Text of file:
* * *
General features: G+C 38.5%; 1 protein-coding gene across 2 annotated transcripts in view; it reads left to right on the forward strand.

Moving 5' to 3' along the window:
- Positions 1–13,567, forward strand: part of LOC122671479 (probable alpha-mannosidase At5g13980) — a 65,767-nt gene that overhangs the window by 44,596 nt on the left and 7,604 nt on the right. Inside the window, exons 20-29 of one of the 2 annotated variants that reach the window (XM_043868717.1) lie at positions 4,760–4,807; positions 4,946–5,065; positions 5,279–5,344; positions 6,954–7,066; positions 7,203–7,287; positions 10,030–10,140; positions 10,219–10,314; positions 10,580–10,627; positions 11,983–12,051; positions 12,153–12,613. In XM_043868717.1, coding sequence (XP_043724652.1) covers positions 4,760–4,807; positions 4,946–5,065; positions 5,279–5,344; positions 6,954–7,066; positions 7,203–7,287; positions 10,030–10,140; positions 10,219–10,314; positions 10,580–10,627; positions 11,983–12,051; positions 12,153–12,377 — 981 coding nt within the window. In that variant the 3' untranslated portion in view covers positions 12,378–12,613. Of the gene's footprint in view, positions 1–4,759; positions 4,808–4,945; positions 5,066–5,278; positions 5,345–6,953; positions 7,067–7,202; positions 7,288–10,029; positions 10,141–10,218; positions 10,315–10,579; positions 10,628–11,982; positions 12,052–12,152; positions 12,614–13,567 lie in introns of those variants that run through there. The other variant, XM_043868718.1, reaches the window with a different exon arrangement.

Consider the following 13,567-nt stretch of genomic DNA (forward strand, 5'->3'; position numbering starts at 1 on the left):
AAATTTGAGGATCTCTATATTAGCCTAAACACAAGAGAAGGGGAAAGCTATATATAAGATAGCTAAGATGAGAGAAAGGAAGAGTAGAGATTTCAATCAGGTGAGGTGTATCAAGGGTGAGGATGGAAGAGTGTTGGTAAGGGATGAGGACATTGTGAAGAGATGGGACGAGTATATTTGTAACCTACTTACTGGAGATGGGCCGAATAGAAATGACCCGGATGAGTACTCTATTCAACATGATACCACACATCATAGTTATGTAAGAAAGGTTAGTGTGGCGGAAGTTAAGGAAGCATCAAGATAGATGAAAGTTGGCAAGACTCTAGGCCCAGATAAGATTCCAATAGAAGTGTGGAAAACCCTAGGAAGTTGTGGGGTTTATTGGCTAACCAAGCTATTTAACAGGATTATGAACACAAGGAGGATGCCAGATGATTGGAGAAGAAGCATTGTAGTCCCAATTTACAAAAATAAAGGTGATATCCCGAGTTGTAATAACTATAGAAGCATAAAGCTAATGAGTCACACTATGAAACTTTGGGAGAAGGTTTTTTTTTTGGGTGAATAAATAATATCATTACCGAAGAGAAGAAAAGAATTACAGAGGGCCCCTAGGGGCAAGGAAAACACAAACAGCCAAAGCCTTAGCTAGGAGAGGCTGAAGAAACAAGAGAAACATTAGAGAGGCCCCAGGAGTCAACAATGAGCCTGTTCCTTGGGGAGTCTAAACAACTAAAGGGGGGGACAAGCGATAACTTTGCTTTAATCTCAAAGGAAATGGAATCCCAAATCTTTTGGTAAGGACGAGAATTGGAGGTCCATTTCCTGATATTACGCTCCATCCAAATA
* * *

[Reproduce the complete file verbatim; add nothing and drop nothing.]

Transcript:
General features: G+C 38.5%; 1 protein-coding gene across 2 annotated transcripts in view; it reads left to right on the forward strand.

Moving 5' to 3' along the window:
- Positions 1–13,567, forward strand: part of LOC122671479 (probable alpha-mannosidase At5g13980) — a 65,767-nt gene that overhangs the window by 44,596 nt on the left and 7,604 nt on the right. Inside the window, exons 20-29 of one of the 2 annotated variants that reach the window (XM_043868717.1) lie at positions 4,760–4,807; positions 4,946–5,065; positions 5,279–5,344; positions 6,954–7,066; positions 7,203–7,287; positions 10,030–10,140; positions 10,219–10,314; positions 10,580–10,627; positions 11,983–12,051; positions 12,153–12,613. In XM_043868717.1, coding sequence (XP_043724652.1) covers positions 4,760–4,807; positions 4,946–5,065; positions 5,279–5,344; positions 6,954–7,066; positions 7,203–7,287; positions 10,030–10,140; positions 10,219–10,314; positions 10,580–10,627; positions 11,983–12,051; positions 12,153–12,377 — 981 coding nt within the window. In that variant the 3' untranslated portion in view covers positions 12,378–12,613. Of the gene's footprint in view, positions 1–4,759; positions 4,808–4,945; positions 5,066–5,278; positions 5,345–6,953; positions 7,067–7,202; positions 7,288–10,029; positions 10,141–10,218; positions 10,315–10,579; positions 10,628–11,982; positions 12,052–12,152; positions 12,614–13,567 lie in introns of those variants that run through there. The other variant, XM_043868718.1, reaches the window with a different exon arrangement.

Consider the following 13,567-nt stretch of genomic DNA (forward strand, 5'->3'; position numbering starts at 1 on the left):
AAATTTGAGGATCTCTATATTAGCCTAAACACAAGAGAAGGGGAAAGCTATATATAAGATAGCTAAGATGAGAGAAAGGAAGAGTAGAGATTTCAATCAGGTGAGGTGTATCAAGGGTGAGGATGGAAGAGTGTTGGTAAGGGATGAGGACATTGTGAAGAGATGGGACGAGTATATTTGTAACCTACTTACTGGAGATGGGCCGAATAGAAATGACCCGGATGAGTACTCTATTCAACATGATACCACACATCATAGTTATGTAAGAAAGGTTAGTGTGGCGGAAGTTAAGGAAGCATCAAGATAGATGAAAGTTGGCAAGACTCTAGGCCCAGATAAGATTCCAATAGAAGTGTGGAAAACCCTAGGAAGTTGTGGGGTTTATTGGCTAACCAAGCTATTTAACAGGATTATGAACACAAGGAGGATGCCAGATGATTGGAGAAGAAGCATTGTAGTCCCAATTTACAAAAATAAAGGTGATATCCCGAGTTGTAATAACTATAGAAGCATAAAGCTAATGAGTCACACTATGAAACTTTGGGAGAAGGTTTTTTTTTTGGGTGAATAAATAATATCATTACCGAAGAGAAGAAAAGAATTACAGAGGGCCCCTAGGGGCAAGGAAAACACAAACAGCCAAAGCCTTAGCTAGGAGAGGCTGAAGAAACAAGAGAAACATTAGAGAGGCCCCAGGAGTCAACAATGAGCCTGTTCCTTGGGGAGTCTAAACAACTAAAGGGGGGGACAAGCGATAACTTTGCTTTAATCTCAAAGGAAATGGAATCCCAAATCTTTTGGTAAGGACGAGAATTGGAGGTCCATTTCCTGATATTACGCTCCATCCAAATA